6. bigshot
    I think the Stereo Review article is a MUCH better guide for the best way to select an amp than audiophile sales pitch and anecdotal impressions. However, on the planet Mars if the sun isi at just the right angle and the entire universe is in alignment, perhaps it would be better to go with the BS advice from stereo salesmen. Thankfully, I have no plans to go to Mars, so I can just take it as an absolute and act accordingly.

    I keep my amps below clipping so none of that flurry of made up pseudo-scientific blather applies to me either.
    Last edited: Jun 11, 2019
  7. KeithEmo
    I have to admit that I didn't read the entire test until now..... and, after reading a bit more, I did notice some interesting things.

    For example.... they used a tube preamp.
    Do we all agree that a tube preamp is "neutral enough to reveal subtle differences in other components"?

    Then, they seem to have only used a single set of speakers.... Magneplanars.
    Do we all agree that one set of speakers is sufficient to represent all speakers, of all different brands, and designs, completely?
    And do we all agree that, even though Magneplanars aren't especially sensitive to amplifier damping factor, we can discount this?
    And, for that matter, do we all agree that Magneplanars (from 1987) are "revealing enough that we trust them not to obscure differences in other components"?

    And, for that matter, do we all agree that the provenance of the CD player they chose ensures that it can deliver a perfectly neutral signal?
    (If we're going to pick out minute colorations in other gear we should at least start with a signal that is as close to uncolored as we can find... right?)

    Something else worth noting...
    I've also seen one paragraph repeated and quoted multiple times:

    "But for now, the evidence would seem to suggest that distinctive amplifier sounds, if they exist at all, are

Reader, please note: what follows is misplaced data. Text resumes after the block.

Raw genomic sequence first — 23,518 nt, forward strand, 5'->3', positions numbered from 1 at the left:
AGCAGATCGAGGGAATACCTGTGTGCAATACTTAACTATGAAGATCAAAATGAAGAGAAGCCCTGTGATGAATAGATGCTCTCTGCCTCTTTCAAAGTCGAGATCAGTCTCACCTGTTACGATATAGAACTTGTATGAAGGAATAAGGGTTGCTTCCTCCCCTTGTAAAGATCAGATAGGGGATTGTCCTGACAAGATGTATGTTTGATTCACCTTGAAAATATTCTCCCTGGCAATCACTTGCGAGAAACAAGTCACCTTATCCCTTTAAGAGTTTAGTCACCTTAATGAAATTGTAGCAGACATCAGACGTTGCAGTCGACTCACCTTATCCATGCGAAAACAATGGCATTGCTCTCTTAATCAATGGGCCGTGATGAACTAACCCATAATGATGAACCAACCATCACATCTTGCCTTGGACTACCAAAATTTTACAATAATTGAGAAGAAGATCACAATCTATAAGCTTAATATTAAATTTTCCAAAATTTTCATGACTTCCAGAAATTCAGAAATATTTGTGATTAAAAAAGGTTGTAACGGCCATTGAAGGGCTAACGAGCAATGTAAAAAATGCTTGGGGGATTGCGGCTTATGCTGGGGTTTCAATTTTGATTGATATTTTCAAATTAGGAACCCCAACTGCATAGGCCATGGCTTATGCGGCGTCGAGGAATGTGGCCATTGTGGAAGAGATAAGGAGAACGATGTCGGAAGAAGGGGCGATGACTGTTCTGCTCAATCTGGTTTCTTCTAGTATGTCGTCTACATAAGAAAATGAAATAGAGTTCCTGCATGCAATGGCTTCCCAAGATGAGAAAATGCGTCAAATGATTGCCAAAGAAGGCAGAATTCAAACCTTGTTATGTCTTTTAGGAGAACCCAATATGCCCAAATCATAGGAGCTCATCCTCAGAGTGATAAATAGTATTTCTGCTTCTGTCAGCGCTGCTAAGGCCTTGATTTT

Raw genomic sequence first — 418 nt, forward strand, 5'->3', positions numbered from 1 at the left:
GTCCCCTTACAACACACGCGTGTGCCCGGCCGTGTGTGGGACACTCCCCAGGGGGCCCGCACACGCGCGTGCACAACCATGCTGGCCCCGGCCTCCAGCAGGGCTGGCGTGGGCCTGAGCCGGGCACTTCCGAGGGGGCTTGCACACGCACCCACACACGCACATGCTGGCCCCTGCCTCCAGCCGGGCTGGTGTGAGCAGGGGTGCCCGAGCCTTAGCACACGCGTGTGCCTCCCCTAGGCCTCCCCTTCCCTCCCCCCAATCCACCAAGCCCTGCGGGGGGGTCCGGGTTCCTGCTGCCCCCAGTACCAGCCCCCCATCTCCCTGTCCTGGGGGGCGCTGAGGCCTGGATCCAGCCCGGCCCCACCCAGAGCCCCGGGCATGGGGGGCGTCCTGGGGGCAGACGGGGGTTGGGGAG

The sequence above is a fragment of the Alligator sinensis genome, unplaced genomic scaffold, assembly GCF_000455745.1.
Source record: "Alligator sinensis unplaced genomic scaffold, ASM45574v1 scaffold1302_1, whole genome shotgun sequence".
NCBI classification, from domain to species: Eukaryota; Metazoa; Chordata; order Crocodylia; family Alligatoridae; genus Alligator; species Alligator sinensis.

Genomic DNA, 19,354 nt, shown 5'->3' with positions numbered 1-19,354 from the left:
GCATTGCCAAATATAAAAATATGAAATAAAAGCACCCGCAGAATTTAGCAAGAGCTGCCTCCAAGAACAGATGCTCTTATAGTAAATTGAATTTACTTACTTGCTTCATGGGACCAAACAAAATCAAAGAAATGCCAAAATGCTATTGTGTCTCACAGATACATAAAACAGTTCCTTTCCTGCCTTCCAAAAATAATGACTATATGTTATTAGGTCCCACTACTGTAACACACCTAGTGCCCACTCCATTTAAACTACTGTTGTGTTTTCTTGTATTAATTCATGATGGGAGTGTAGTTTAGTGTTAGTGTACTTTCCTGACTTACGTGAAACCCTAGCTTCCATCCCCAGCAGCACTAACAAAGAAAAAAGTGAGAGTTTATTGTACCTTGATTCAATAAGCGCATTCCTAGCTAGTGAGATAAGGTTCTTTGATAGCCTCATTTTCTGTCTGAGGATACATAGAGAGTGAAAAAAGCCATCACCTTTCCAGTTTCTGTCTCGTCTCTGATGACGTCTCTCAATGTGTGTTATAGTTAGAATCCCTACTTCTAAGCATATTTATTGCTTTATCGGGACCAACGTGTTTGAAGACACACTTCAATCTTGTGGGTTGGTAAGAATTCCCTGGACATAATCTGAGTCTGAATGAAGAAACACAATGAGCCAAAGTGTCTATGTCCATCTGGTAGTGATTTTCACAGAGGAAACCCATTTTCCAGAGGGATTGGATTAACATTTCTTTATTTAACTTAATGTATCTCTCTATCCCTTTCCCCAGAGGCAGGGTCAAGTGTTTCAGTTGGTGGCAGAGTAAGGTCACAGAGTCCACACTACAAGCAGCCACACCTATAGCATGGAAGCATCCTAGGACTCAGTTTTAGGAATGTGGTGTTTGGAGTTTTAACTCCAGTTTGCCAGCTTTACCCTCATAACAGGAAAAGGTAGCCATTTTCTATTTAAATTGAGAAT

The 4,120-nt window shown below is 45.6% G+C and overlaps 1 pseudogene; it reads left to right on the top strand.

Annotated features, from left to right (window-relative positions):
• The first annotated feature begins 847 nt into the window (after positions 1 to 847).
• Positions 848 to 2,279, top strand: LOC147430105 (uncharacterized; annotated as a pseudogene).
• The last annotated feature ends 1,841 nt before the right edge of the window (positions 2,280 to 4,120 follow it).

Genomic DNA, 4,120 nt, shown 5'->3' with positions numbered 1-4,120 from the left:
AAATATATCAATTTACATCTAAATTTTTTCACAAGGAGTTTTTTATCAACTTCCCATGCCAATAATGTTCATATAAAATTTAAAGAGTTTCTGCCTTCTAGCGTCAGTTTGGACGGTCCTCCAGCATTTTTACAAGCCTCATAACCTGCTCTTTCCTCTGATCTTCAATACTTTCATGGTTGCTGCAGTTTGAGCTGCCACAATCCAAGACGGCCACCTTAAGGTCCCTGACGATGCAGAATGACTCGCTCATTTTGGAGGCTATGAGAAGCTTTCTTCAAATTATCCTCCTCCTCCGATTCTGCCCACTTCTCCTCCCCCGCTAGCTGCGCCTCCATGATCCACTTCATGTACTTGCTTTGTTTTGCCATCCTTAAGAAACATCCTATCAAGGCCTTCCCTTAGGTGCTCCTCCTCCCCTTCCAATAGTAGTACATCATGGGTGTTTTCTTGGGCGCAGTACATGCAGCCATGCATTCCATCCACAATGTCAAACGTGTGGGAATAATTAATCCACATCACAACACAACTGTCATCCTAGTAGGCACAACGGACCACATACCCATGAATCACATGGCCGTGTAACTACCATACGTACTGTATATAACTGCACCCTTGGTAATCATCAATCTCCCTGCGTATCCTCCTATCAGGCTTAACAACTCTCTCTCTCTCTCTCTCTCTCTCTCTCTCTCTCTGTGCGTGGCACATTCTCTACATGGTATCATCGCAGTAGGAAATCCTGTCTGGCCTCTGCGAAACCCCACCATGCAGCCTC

so minute that they form a poor basis for choosing one amplifier over another. Certainly there are
    still differences between amps, but we are unlikely to hear them."

    HOWEVER, nobody bothered to quote the preceding paragraph:

    "So for these units, under these conditions, we believe the question has been resolved. But whether or -
    not another group of amplifiers in a different situation would yield dramatically different results is still
    open to question. This is just the beginning-few scientists would place a great deal of weight on the results of a single
    experiment, however extensive, and particularly not an early one. The testing techniques must, and will, be
    refined, and a larger body of data will be collected as more such tests are performed in the years to come."

    THAT paragraph seems to place the results of this test, and the conclusions the authors derived from them, in a slightly different context.
    (For starters - rather than suggesting that further research was unnecessary - they seemed to believe that their results suggested the exact opposite.)


  8. Sgt. Ear Ache
    they were testing amps. Not speakers. Please stop. There is no need to introduce different variables. All components except the amp remain the same and the comparison is made. You know that.

    And yes, the test is not the final word. Go ahead and present your evidence that proves it wrong.
    bfreedma likes this.
  9. bigshot
    I'm getting listening fatigue and I'm not even listening to them much any more. Time for me to post my put up or shut up again...

    Every amp, player and DAC that I have ever tested has been audibly transparent. Many other people here in this forum have had the same experience, yet anecdotal comments continue to insist that equipment exists that sounds different than every other piece of similar equipment. Here is my request...

    If you yourself have done CONTROLLED TESTING (blind, level matched, direct A/B switched) on a piece of solid state home audio equipment of recent manufacture and have determined that it is not completely AUDIBLY TRANSPARENT, please let me know the make and model and consider lending it to those of us in Head Fi Sound Science who are interested so we can do measurements and listening tests to confirm your results.

    Until we can identify a piece of home audio equipment that is colored, we can't speak about why it might be colored or what is causing the difference in sound, because to do so would be pure speculation about something that might not even exist. Let's find out.

    Thank you!
  10. Steve999
    Quite untrue. In pretty much every review they push the unit to and if possible beyond the limits and tell you if and when the review unit goes bonkers. They even tell you how far back to dial the volume to get things under control.

    Go there and have fun!

    Just two quick examples from AudioScienceReview.com:

    "Now let us talk about another gotcha with this unit. The volume control goes from 0 to 80 in .5 steps. But they aren't db steps. Further, set to 80 (max) you get more than 30% THD. Set to 70 which is about 3 db less you get a few % THD. Set to 69 THD drops to .009% or about – 80 db. 69 is 2.23 volts output and 80 is only 3.23 volts output. A difference of 3.2 db. Why did they allow you to do this? You don't get any real gain for low levels. Why leave it so you could experience 30% THD?"